Your LinkedIn Portrait: The Power of a Photograph
A good LinkedIn portrait is your very first impression for future employers, colleagues, and competitors. What does your portrait say about you? A 2005 study by Princeton called “First Impressions: Making up Your Mind after 100Ms Exposure to a Face,” revealed that a minimal exposure time of a tenth of a second is sufficient for people to make specific trait inferences from facial appearances. Wow.
So….what does your portrait say about you?
I have been photographing LinkedIn portraits for about four years and love collaborating with clients to create their image. We spend about two hours figuring out the best expression, angle, lighting, background and clothing. I photograph, they look at it and tell me what they like and what they don’t like, and we do it again.
Here are a few tips to help you get a portrait taken that represents you and isn’t generic.
- Do your research.
What head shots do you like? Look on LinkedIn or do an internet search. Save those links. Show them to your photographer.
- What feel do you want your photo to have?
Professional? Casual? Do you want it taken inside or outside? With natural light, or flash? By showing the photos you like to your photographer, he or she can figure out the best lighting.
- Wear clothing that represents you.
I recommend that my clients wear something that they feel good in, but I also like their outfit to have a pop of color so that they standout out on the screen. If the client doesn’t feel that this represents them, then we do something different. I always have them bring several options to the session. I prefer solid colors with no branding.
3A. Wear clothing that represents who you WANT to BECOME.
If you are a field researcher and want to go into management then wear semiprofessional clothing. Conversely, if you are in management and want to do field research, dress accordingly so your future employers can envision you in your future role.
FUN FACT: Eye tracking studies at the Poynter Institute of Media Studies indicate that viewers gravitate to red and white first. (http://www.newsu.org/courses/eyetrack-photo). Keep this in mind.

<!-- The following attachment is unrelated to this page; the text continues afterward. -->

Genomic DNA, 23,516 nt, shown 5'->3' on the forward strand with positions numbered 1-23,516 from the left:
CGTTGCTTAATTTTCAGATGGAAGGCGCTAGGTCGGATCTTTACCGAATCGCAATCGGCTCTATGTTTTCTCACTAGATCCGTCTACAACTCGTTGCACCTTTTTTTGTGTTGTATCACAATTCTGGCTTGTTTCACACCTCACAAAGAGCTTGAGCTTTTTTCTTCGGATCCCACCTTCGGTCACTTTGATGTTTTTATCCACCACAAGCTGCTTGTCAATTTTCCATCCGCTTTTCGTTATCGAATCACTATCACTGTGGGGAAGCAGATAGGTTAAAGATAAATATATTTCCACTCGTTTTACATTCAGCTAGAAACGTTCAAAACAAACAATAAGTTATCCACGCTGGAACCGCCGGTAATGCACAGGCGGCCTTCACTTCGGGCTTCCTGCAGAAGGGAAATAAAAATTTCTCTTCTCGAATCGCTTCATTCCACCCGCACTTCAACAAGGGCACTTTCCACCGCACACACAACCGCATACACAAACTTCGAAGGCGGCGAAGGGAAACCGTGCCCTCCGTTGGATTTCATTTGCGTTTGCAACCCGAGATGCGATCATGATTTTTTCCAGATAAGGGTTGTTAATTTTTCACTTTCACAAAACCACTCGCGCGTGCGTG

- Your face should fill the photo. LinkedIn photos are small, like postage stamp small. Your photo should just be of your face. Full-length photos are not going to work.
- The photo should look like you, but DO have your makeup done. After the photo is taken don’t let the photographer do so much enhancement that it looks like you 20 years ago. But before your photography session DO get your makeup done. Ask the makeup artist to make it look natural and ask that they even out skin tones and hide blemishes. This advice goes for men too. I recommend my clients schedule a makeover at the nearest Bobbi Brown counter. Their makeup artists do a good job of making it look fresh and natural for the camera. And remember makeup comes out darker in photos.
- If you want to have your hair styled, do it the day of your shoot by a professional, but DON’T get it cut right before your shoot.
- Choose a background that isn’t too distracting. I like to have interesting backgrounds, or background colors, but I set the camera to make sure that the backgrounds are out of focus.
- Be your best supermodel. Your photo should have some energy and movement. This may sound funny but it works with my clients. It gets them moving a little so that they relax and don’t look or feel stiff. They also start having fun, which helps capture some more relaxed moments and genuine facial expressions in between them pretending to be a super model. Plus head shots with a strong diagonal are much more dynamic and compelling.
You can see more of my head shots along with client’s previous image, as well as our concept ideas at: jenniferloomis.tumblr.com